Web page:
The president’s assault on the F.B.I. claimed another victim Saturday, Deputy Director Andrew McCabe revealed his plans to retire next year, according to a Washington Post report.
“McCabe, 49, holds a unique position in the political firestorm surrounding the FBI,” Devlin Barrett and Karoun Demirjian at The Post report. “He was former director James B. Comey’s right-hand man, a position that involved him in most of the FBI’s actions that vex President Trump as well as the investigation of Hillary Clinton’s use of a private email server while secretary of state, a matter that still riles Democrats.”
This is all part of the same silent purge the president and his allies in congress and the right wing media have conducted to rid the Department of Justice of people he doesn’t think will protect him.
It began with Acting Attorney General Sally Yates, who was fired ostensibly for doing her job – refusing to implement an illegal executive order. We found out later, however, that she was sacked after telling the president’s lawyers that his National Security Advisor, Michael Flynn, had lied to congress, and to the DOJ.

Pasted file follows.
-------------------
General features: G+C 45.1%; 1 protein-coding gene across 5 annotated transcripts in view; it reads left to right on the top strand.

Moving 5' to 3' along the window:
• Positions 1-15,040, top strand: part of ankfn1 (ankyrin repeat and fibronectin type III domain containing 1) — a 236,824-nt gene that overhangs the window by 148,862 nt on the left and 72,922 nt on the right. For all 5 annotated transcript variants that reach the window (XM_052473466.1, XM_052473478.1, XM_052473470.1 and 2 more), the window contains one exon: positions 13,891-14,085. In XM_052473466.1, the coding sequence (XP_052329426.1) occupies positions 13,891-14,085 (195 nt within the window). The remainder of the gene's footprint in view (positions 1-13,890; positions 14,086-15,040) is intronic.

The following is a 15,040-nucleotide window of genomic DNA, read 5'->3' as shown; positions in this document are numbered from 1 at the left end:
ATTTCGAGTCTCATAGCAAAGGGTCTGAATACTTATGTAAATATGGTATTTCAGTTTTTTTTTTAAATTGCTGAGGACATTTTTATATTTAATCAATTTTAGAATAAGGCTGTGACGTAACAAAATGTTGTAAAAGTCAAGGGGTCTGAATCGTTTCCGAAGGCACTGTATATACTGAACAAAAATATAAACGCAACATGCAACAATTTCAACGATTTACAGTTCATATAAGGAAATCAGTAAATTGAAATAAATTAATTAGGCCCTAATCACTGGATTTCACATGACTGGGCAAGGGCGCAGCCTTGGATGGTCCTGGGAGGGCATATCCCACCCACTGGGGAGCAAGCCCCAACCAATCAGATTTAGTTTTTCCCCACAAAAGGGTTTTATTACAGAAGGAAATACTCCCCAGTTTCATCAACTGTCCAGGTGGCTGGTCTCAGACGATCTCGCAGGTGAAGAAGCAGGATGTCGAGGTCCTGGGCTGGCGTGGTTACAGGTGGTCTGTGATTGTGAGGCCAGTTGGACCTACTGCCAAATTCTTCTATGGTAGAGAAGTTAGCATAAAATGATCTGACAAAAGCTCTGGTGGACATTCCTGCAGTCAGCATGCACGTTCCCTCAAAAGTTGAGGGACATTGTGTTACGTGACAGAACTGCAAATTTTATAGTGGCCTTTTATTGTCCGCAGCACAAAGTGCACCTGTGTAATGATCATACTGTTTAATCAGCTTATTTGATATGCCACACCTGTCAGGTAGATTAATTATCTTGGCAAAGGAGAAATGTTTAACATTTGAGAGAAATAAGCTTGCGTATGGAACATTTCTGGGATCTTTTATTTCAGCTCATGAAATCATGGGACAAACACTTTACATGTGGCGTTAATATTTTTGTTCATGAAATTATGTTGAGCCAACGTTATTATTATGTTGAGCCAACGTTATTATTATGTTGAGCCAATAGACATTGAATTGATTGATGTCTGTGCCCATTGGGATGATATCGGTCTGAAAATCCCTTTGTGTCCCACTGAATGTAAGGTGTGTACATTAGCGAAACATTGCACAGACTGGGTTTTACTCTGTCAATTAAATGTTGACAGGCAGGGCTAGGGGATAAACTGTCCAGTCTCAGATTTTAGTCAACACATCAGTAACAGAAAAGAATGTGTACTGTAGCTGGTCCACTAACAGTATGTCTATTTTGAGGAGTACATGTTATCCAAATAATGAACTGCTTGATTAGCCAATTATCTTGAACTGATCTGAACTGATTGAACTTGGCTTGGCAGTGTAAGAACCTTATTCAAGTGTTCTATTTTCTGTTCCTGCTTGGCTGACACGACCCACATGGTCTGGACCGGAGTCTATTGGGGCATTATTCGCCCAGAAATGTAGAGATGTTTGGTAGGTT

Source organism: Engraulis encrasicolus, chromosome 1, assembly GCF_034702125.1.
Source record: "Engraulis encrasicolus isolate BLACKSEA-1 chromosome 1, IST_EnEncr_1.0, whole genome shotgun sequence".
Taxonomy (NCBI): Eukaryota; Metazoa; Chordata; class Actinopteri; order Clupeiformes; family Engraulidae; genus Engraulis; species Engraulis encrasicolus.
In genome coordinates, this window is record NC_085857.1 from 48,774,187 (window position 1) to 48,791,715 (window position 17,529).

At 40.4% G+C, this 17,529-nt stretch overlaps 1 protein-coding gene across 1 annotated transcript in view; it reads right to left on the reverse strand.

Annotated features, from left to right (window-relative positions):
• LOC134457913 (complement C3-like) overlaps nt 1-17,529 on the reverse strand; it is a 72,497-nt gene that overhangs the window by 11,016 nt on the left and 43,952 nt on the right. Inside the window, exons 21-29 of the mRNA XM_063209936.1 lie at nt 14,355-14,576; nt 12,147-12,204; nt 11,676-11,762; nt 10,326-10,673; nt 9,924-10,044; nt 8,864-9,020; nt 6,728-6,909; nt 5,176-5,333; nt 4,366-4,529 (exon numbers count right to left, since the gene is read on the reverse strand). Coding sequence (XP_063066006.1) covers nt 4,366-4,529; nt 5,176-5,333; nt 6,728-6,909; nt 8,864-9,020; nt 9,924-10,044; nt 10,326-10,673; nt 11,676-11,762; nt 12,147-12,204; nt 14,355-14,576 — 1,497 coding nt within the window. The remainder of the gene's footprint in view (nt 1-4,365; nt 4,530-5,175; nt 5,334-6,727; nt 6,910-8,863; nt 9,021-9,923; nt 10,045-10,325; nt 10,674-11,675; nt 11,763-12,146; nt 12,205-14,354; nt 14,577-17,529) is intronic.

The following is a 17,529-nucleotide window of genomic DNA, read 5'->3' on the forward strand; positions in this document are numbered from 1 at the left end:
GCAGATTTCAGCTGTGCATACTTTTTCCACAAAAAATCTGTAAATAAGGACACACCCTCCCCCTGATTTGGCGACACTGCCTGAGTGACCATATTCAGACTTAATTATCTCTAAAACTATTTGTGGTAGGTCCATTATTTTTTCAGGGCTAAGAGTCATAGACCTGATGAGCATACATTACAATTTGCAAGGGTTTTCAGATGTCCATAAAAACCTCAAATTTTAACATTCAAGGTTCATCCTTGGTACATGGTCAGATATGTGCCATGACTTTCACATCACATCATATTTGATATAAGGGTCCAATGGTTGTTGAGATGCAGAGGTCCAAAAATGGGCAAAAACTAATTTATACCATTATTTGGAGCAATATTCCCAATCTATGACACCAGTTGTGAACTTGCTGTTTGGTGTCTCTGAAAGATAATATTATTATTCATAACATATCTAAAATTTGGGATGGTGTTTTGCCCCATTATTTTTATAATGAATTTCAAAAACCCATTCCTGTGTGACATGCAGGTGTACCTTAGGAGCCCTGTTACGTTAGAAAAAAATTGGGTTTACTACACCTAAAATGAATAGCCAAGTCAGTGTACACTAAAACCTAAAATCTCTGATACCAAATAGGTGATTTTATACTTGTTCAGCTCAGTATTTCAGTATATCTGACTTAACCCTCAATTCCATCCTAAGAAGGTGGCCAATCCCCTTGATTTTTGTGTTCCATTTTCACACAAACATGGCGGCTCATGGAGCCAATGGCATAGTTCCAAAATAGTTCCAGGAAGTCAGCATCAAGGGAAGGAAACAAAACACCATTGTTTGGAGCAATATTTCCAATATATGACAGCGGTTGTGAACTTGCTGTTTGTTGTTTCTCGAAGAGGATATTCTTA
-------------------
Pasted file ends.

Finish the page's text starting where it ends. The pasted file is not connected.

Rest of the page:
Next he fired Preet Bharara, the U.S. Attorney for the Southern District of New York, as part of mass termination of federal prosecutors. Bharara’s sacking was notable because he was told previously by then President-Elect Trump that his job was safe.
The most high profile firing was, or course, F.B.I. Director James Comey, which made headlines not only for the magnitude of the move, but for the way the White House mishandled its aftermath in the press. At least two different reasons for Comey’s termination were cited by administration officials, followed by a third reason – Comey’s investigation into the Trump campaign’s possible collusion with Russia – cited by the president himself days later in an interview with NBC anchor Lester Holt.
The move eventually backfired when congress appointed Robert Mueller as a special counsel to continue Comey’s investigation independent of both the DOJ and congress. Since then, the purge has gone silent. Gone are the blunt firings that culminated in Comey’s sacking. But they’ve been replaced by a pressure campaign against remaining officials who the president and his minions in congress consider dangerous to this presidency’s survival.
For the past several weeks, McCabe has found himself at the top of that list. Now, it appears, Trump’s purge has claimed another major scalp.